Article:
US Food and Drug Administration Commissioner Dr. Scott Gottlieb said in a letter to staff Tuesday that he will be leaving the agency.
“It’s is hard for me to write this note to share with you the news that I’ll be leaving my job as the Commissioner of Food and Drugs in the next month. There’s perhaps nothing that could pull me away from this role other than the challenge of being apart from my family for these past two years and missing my wife and three young children,” says the letter, which the FDA tweeted.
An administration official familiar with the situation said the move has been in the works for several months. Gottlieb has been commuting weekly to Washington from his home in Connecticut and is leaving to spend more time with his family, the official said.
Gottlieb tweeted that he is “grateful for the opportunity to help lead this wonderful agency.”
Gottlieb previously served as the agency’s deputy commissioner for medical and scientific affairs. After he was appointed by President Donald Trump, he was sworn in as the 23rd commissioner on May 11, 2017.
Alex Azar, secretary of the Department of Health and Human Services, the FDA’s parent agency, said in a statement Tuesday that Gottlieb “has been an exemplary public health leader, aggressive advocate for American patients, and passionate promoter of innovation.”
During his tenure as commissioner, Gottlieb approved a record number of treatments and drugs and advanced policies to confront opioid addiction and prevent youth e-cigarette use. He also faced the longest government shutdown in history.
In April, Gottlieb told CNN Chief Medical Correspondent Dr. Sanjay Gupta that opioids are the biggest crisis facing the FDA. He also said tobacco and e-cigarette use among youths must be curtailed. Since then, he has been on a mission to curb teen vaping, which is now deemed an epidemic.
He has been particularly aggressive on the issue of e-cigarette use, targeting convenience stores that sell vaping products, aiming to limit the access and appeal these products have for children.
“It’s my belief that we’ve been successful in this country at stigmatizing tobacco products among kids,” Gottlieb said in April. “We haven’t been effective stigmatizing e-cigarette use.”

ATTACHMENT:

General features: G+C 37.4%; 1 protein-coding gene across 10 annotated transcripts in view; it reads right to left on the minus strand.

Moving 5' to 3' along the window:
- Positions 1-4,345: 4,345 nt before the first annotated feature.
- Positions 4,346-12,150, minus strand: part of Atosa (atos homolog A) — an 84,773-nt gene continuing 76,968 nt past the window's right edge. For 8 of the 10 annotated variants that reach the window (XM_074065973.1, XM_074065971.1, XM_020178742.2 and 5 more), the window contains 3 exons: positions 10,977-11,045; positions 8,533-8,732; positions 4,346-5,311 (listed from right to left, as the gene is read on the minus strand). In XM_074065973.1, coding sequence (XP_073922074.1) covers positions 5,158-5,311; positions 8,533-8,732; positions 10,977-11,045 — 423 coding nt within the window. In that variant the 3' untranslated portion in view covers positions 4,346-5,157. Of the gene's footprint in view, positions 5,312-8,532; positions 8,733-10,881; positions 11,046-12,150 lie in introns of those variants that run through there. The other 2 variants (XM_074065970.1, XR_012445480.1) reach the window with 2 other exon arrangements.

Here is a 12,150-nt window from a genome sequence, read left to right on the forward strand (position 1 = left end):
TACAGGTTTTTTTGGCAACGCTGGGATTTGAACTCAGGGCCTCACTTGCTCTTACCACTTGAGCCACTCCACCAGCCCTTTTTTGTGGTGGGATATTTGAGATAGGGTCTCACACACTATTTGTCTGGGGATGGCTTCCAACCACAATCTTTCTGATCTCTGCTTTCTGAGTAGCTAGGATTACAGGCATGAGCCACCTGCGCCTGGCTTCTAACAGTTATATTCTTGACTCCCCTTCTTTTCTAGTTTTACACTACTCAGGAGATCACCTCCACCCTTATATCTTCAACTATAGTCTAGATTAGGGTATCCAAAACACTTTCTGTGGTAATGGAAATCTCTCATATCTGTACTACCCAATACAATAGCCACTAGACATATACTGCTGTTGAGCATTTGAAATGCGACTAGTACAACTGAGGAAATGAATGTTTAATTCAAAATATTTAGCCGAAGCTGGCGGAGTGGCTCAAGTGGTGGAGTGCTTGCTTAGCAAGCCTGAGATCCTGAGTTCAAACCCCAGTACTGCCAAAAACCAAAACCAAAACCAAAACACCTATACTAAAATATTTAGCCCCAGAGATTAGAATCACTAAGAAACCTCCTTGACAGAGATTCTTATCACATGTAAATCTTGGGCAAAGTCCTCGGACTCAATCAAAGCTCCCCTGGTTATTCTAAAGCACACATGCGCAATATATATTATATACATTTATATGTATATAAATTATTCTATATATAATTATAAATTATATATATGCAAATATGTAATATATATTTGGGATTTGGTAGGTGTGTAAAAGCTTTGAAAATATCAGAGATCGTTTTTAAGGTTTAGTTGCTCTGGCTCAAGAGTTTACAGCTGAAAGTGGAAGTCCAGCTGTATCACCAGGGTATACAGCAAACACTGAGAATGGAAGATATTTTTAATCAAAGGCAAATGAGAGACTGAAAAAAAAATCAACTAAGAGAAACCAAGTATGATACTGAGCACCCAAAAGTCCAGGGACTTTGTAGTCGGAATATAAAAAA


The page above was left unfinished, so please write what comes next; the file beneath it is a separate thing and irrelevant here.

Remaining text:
Azar said Tuesday that “The public health of our country is better off for the work Scott and the entire FDA team have done over the last two years.”
Trump also tweeted about Gottlieb’s planned departure, saying he’s done a “absolutely terrific job.”
“Scott has helped us to lower drug prices, get a record number of generic drugs approved and onto the market, and so many other things. He and his talents will be greatly missed!”
In his tweet, Gottlieb thanked both Azar and Trump for their support: “This has been a wonderful journey and parting is very hard.”
Gottlieb previously worked as a senior adviser to the Centers for Medicare and Medicaid Services and was appointed by the Senate to serve on the Federal Health Information Technology Policy Committee.
Before these appointments, he served as a clinical assistant professor at the New York University School of Medicine in Manhattan, where he also practiced medicine as a hospitalist physician.
He completed a residency in internal medicine at the Mount Sinai Medical Center in New York and is a graduate of the Mount Sinai School of Medicine and of Wesleyan University in Connecticut, where he studied economics.
Gottlieb is also a cancer survivor, a venture capitalist and a government insider who long said he wanted to tear down the wall of FDA regulations that he believes is holding back innovation.
Not everyone is praising Gottlieb’s tenure.
The advocacy group Public Citizen said in a statement Tuesday that his time as the agency’s head “was marked by regulatory decision making regarding medications and medical devices that tilted further in favor of industry’s financial interests rather than the interests of public health.”
The group cited the controversial approval in April of an opioid called Dsuvia, which is 10 times more powerful than fentanyl.
Gottlieb said at the time that “The agency is taking new steps to more actively confront [the nation’s opioid] crisis, while also paying careful attention to the needs of patients and physicians managing pain.”
Public Citizen called the approval a “reckless decision” along with the “withdrawal of a proposed rule that would have allowed generic drug companies to promptly update their labels with new warnings.”
In the letter to FDA staff, Gottlieb said that “the work that binds us is a shared mission is inspiring” and that “the opportunity to serve in this role was a privilege.” He noted that he’ll continue working on new policies and enforcing laws to protect consumers and “improve the lives of Americans.”
Gottlieb concluded by saying the agency is strong and thanking his family “for their sacrifice over the past two years.”
CNN’s Sandee LaMotte contributed to this report.